As such the proposition by Kurdistan President Massoud Barzani to hold new elections must be embraced as a significant and bold step. It is just the right tonic to settle upset political stomachs in the region. This move, which was a clear stipulation by Gorran must endorsed and not diluted by further unrealistic demands. The calls by Gorran for the dissolution of the government prior to elections bear no weight.

This is the same government that was overwhelmingly elected by the people less than two years ago under the watchful eye of the international community. This government remains the legitimate authority of the Kurdistan people. In any Western country, even when there has been widespread condemnation of the government or a serious political storm where new elections have been called, governments have not been dissolved prior to the holding of the elections.

In an extraordinary session in parliament this week, the current KRG cabinet survived a vote of no confidence by a clear majority. Now the government needs to urgently investigate the unfortunate attacks on the media outlets, the attack on the KDP offices, the most tragic killing of a number of protestors and the burning of Gorran buildings.

Reform packages will not be implemented overnight or in mere weeks, it will likely be the job of the next elected government to carry out proposed reforms. In the meantime, now is when electoral campaigning should begin. All political parties should make clear their political manifesto and programmes and then it's down to the people to ultimately decide who they trust to deliver to them.

New elections are an important step at this sensitive juncture as it's a chance for political parties and politicians to renew oaths and validity with their people. Political parties need to retain the trust of the people and renew the mandate from the people to rule once more. This is why without new elections and clear choice of the people, the situation in Kurdistan will have deteriorated into a nightmare political scenario.

At the end of the day, the voice of the people either at the ballot box or on the streets doesn't lie. Therefore, whoever wins the next elections is the undisputed choice of the people to run the next government.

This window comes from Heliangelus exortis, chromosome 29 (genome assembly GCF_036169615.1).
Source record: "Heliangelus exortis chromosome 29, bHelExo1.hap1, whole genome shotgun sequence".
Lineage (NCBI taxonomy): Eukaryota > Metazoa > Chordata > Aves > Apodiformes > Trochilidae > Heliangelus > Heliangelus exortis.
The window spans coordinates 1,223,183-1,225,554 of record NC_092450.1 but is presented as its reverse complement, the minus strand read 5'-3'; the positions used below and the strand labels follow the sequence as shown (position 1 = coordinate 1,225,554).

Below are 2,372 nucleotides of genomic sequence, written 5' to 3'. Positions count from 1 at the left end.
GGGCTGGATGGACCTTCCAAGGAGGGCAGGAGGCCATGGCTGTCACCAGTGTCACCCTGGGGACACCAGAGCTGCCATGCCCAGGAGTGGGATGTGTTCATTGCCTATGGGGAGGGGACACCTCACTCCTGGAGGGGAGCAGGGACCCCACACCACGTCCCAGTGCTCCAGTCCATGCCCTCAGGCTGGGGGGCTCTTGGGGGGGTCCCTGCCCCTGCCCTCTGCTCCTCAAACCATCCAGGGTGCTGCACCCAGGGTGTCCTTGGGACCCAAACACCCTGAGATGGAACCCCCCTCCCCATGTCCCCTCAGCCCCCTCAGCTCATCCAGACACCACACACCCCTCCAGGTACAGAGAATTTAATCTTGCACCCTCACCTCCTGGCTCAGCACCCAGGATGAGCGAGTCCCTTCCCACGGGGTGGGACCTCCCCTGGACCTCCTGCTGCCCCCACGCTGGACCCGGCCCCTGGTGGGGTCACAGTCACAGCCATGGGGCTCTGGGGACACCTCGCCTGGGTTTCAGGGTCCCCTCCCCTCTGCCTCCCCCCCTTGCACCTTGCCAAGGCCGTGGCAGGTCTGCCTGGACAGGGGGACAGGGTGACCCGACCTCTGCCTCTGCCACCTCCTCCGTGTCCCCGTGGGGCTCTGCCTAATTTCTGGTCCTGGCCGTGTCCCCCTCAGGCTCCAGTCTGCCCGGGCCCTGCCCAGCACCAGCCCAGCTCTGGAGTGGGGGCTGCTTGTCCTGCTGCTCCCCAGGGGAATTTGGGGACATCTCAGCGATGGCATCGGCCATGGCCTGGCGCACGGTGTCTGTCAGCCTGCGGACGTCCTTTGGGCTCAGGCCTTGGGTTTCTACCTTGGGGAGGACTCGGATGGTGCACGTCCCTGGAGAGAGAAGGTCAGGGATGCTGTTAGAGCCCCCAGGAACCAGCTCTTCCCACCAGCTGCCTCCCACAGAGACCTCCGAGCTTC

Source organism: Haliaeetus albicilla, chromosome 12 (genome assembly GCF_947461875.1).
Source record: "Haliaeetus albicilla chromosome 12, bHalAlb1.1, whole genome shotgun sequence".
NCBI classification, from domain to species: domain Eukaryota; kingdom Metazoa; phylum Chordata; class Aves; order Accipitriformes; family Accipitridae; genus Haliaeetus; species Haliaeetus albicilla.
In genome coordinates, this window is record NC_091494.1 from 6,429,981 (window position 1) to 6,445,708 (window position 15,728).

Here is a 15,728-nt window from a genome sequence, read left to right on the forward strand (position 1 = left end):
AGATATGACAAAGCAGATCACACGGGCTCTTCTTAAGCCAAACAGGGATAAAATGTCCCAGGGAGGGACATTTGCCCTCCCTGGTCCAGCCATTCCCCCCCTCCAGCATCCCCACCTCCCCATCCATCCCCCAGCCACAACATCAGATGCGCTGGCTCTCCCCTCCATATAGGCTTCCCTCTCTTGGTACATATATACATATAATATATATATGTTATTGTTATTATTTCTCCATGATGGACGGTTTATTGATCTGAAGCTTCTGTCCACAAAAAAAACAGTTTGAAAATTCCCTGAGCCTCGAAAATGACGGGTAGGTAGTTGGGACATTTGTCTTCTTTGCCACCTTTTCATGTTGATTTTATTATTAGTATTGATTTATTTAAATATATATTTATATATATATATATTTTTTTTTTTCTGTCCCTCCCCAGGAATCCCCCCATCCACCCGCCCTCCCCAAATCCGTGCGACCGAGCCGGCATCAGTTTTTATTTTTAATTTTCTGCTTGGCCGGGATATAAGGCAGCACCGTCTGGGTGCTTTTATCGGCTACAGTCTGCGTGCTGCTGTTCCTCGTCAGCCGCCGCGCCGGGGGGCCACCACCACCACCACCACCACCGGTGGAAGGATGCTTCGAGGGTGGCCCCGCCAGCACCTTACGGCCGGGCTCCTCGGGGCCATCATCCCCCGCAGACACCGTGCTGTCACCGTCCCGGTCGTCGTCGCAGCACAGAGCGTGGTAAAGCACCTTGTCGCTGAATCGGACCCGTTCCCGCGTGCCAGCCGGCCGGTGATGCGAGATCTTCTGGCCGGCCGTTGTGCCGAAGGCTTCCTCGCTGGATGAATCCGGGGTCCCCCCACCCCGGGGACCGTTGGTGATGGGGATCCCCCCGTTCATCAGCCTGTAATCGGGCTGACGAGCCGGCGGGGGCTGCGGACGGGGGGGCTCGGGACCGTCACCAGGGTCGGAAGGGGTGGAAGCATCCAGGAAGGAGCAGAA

The main political parties in Kurdistan should run on separate lists, this way it can be clear who attained the votes and ensure power is representative of the will of the people. It also makes the election process more transparent by having clear choices on the electoral lists.

Regardless of who comes to power, there needs to be an impartial reform committee to oversee the proposed changes and reform packages on the table. Reform can only take place through the Kurdistan parliament and must have the overall consensus of all parties. Negotiations require moderation and compromise and can never be one-sided.

While positive seeds are potentially sown in Kurdistan in hoping of bringing evolvement, prosperity and new opportunity, it will be criminal to forget that Kurdistan is an entity that still suffers from great handicaps in Iraq and the Region. The stance of the Kurdish parties must be differentiated between the importance of serving Kurds in Kurdistan and the serving of Kurdistan in Iraq. Disunity at home must not be at the expense of Kurdistan national interests in Baghdad.

While key reforms are implemented in Kurdistan, the list of key demands made by Kurds in the Iraqi government negotiations must not be overlooked. The Kurdish politicians should be squarely held accountable if any of these 19 points are not achieved as much as the reform packages that need to be implemented internally.

Let there be no doubt to any Kurdish party, internal Kurdish issues can never be resolved in Baghdad. As a nation that fought bitterly for self-rule and federalism, Kurdish issues should remain within the Kurdistan parliament which was created for this clear purpose.

Its time for Kurdistan to move on and build for the future.

First Published On: Kurdish Globe
Other Primary Sources of Republication: eKurd.net, Various Misc.

Bashdar Pusho Ismaeel is a London-based freelance writer and analyst,
a regular contributing writer for ekurd.net website. Ismaeel whose primary focus and expertise is on the Kurds, Iraq and Middle Eastern current affairs. The main focus of his writing is to promote peace, justice and increase awareness of the diversity, suffering and at times explosive mix in Iraq and the Middle East. Most recently he has produced work for the Washington Examiner, Asian Times, The Epoch Times, Asia News, The Daily Star (Lebanon), Kurdish Globe, Hewler Post, Kurdistan Regional Government (KRG), KurdishMedia, PUK Online and OnlineOpinion. He has achieved seminar recommended readings for Le High University (Pennsylvania) and Massachusetts Institute of Technology. His work has been republished extensively elsewhere on the Internet. You may reach the author via email at: [email protected] , Bashdar's website http://www.bashdar.co.uk